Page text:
State v. Merritt, 34 N.M. 6, 275 P. 770 (1929)

Feb. 20, 1929 · Supreme Court of New Mexico · No. 3222
34 N.M. 6, 275 P. 770

[No. 3222.

Feb. 20, 1929.]


[275 Pac. 770.]

Geo. W. Prichard and Chas. B. Barker, both of Santa Fe, for appellant.

Robert C. Dow, Atty. Gen., and Frank H. Patton, Asst. Atty. Gen., for the State.



Appellant was charged with murder in the first degree and convicted of voluntary manslaughter. On this appeal he presents two matters for review. First, misconduct of counsel for the state in argument to the jury; and, second, misconduct of the jury.

During the argument a number of objections and motions were made by appellant’s counsel. . It will be unnecessary to set forth the proceedings in full, since the matter is readily disposed of under former holdings of this court. The first objection was by way of a motion to strike, which the court overruled. The objection was not specific, and so appellant is not in a position to claim error on the ruling. State v. Sedillo, 24 N. M. 549, 174 P. 985.

It was next objected that a certain fact alluded to in the *7argument was not in evidence. It was a fact having no bearing on the issues. The court admonished counsel:

“Confine yourself to the evidence.”

Again objection was made to a reference to the effect the verdict might have on the community. The court admonished :

“I think you have touched on that phase of the case sufficiently.”

No exceptions were taken to the manner in which the court disposed of these objections, nor was request made at the time for further action by the court. No error was preserved. Territory v. Torres, 16 N. M. 615, 121 P. 27; State v. Blancett, 24 N. M. 433, 174 P. 207; State v. Vaisa, 28 N. M. 414, 213 P. 1038.

At the close of the argument this occurred:

“Mr. Prichard: Now, may it please the court, I ask that his remarks about what the audience thinks and the other people, and the effect of the verdict on those people should be taken from the jury, and all that part of the speech referring to what the impression of the public would be, and the audience in this courtroom, and the school children, be taken from the jury, and the graveyard and all those things.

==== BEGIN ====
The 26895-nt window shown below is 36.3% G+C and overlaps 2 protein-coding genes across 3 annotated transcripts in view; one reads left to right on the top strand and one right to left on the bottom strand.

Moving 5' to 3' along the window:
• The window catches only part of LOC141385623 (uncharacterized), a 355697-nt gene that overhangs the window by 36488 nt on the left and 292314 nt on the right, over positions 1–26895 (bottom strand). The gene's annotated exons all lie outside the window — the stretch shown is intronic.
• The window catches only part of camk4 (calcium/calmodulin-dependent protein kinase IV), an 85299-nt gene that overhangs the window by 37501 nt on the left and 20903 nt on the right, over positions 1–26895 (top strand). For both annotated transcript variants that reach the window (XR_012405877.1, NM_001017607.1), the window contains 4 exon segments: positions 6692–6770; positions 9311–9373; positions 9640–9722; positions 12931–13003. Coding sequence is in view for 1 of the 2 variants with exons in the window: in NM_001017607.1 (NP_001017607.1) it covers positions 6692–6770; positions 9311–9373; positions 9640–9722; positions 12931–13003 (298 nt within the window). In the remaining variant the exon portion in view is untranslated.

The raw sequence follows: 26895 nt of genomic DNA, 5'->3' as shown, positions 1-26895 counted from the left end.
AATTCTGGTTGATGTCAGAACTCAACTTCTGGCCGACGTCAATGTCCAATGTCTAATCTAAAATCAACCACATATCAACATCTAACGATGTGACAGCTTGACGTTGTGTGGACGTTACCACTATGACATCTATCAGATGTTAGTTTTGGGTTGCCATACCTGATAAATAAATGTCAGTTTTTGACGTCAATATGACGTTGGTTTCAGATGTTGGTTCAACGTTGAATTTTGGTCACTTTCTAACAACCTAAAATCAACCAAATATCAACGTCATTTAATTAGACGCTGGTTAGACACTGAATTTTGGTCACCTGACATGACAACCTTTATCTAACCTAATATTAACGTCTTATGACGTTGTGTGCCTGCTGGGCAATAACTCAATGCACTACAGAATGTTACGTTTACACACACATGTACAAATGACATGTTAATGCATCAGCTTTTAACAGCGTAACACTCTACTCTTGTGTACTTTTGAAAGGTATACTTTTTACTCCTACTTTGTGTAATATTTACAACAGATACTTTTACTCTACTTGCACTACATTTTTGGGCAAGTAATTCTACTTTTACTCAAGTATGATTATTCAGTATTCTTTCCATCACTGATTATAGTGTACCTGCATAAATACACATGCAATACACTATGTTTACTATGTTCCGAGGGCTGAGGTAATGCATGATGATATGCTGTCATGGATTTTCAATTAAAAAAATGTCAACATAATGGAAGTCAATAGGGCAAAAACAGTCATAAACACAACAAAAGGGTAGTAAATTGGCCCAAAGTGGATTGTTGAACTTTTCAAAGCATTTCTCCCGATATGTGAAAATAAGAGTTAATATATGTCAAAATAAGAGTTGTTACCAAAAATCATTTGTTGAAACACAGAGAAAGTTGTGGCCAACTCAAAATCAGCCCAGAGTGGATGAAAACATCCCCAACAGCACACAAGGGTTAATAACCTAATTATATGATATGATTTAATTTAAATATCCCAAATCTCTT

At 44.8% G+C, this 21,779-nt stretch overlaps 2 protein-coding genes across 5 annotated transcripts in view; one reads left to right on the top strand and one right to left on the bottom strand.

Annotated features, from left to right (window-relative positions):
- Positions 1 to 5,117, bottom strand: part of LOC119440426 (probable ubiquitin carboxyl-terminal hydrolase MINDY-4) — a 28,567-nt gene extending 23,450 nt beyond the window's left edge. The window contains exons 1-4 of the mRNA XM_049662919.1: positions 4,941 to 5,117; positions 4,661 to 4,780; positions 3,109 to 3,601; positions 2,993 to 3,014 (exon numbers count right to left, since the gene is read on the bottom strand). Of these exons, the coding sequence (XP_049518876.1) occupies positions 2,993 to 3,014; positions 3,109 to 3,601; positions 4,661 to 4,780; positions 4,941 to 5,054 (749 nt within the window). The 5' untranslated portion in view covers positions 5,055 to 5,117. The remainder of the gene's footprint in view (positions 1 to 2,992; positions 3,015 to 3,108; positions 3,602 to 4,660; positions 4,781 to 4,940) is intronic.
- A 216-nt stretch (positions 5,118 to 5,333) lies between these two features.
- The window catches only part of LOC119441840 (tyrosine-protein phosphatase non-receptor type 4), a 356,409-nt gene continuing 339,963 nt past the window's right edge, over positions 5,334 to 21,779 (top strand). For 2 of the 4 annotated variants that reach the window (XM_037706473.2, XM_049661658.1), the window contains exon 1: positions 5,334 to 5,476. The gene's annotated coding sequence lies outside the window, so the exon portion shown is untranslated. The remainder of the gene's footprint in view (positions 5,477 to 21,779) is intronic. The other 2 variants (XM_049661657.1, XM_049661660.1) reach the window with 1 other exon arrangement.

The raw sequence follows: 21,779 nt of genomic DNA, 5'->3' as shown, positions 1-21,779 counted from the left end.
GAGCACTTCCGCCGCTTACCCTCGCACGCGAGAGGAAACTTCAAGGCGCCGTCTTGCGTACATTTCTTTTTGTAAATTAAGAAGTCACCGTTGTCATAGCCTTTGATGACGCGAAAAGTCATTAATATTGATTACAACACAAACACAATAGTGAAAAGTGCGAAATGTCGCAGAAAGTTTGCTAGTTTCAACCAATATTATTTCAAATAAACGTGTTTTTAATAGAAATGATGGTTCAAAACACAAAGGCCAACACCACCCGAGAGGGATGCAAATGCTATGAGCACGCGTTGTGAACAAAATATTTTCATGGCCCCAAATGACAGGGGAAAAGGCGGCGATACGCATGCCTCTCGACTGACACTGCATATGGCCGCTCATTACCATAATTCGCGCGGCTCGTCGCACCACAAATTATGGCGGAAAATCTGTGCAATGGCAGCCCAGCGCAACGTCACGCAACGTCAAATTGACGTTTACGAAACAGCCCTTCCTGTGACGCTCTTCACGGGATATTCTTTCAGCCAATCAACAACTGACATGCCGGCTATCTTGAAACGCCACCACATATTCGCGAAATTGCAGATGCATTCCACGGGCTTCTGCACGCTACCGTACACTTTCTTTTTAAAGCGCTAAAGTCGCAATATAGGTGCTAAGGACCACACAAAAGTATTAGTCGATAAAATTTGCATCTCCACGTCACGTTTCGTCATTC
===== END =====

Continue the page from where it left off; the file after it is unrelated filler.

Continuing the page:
“The Court: It is hardly possible, after the argument is made, to withdraw it from the jury, and counsel for the defendant inferentially discussed the effect of the verdict. However, I will at this time remind the jury of the court’s instructions, in which instructions they are informed that they are not to allow their prejudice or bias, nor what may be the effect of their decision, to influence their verdict in the case.
“Mr. Prichard: Exception.
“The Court: Gentlemen of the jury, as the court has heretofore given you in the general instructions, you are to decide the case solely upon the evidence as testified by witnesses from the witness stand, and the instructions of the court for the law of the case. These and these alone should affect your decision, nothing else should be considered by you, and your verdict should be based solely upon the evidence of the witnesses and the law as given you by the court. You may now retire to consider your verdict.”

Two settled principles dispose of this matter. After the court had finally acted upon the motion, no exception was taken. State v. Blancett, supra. The remarks objected to were evidently considered by the court as in part, at least, retaliatory. The remarks of counsel for appellant, to which they were in answer, do not appear of *8record. State v. Parks, 25 N. M. 395, 183 P. 433. We therefore find nothing in the conduct of-counsel for the state which would warrant this court in granting a new trial.

By the motion for a new trial it was made to appear that after submission, and while the jury was deliberating, a juror called the bailiff and requested that the jury be supplied with the New Mexico- statutes pertaining to the various degrees of murder, which request was complied with by furnishing the jury with the Code of 1915. It also- appears, from the proceedings had upon the motion for a new trial, that the foregoing occurred at about 10:30 in the evening, and that one of the counsel for appellant immediately learned of it from the bailiff; that the verdict was not returned into court until 9 o’clock the following morning; and that the attention of the court was not called to the matter until after the verdict had been received.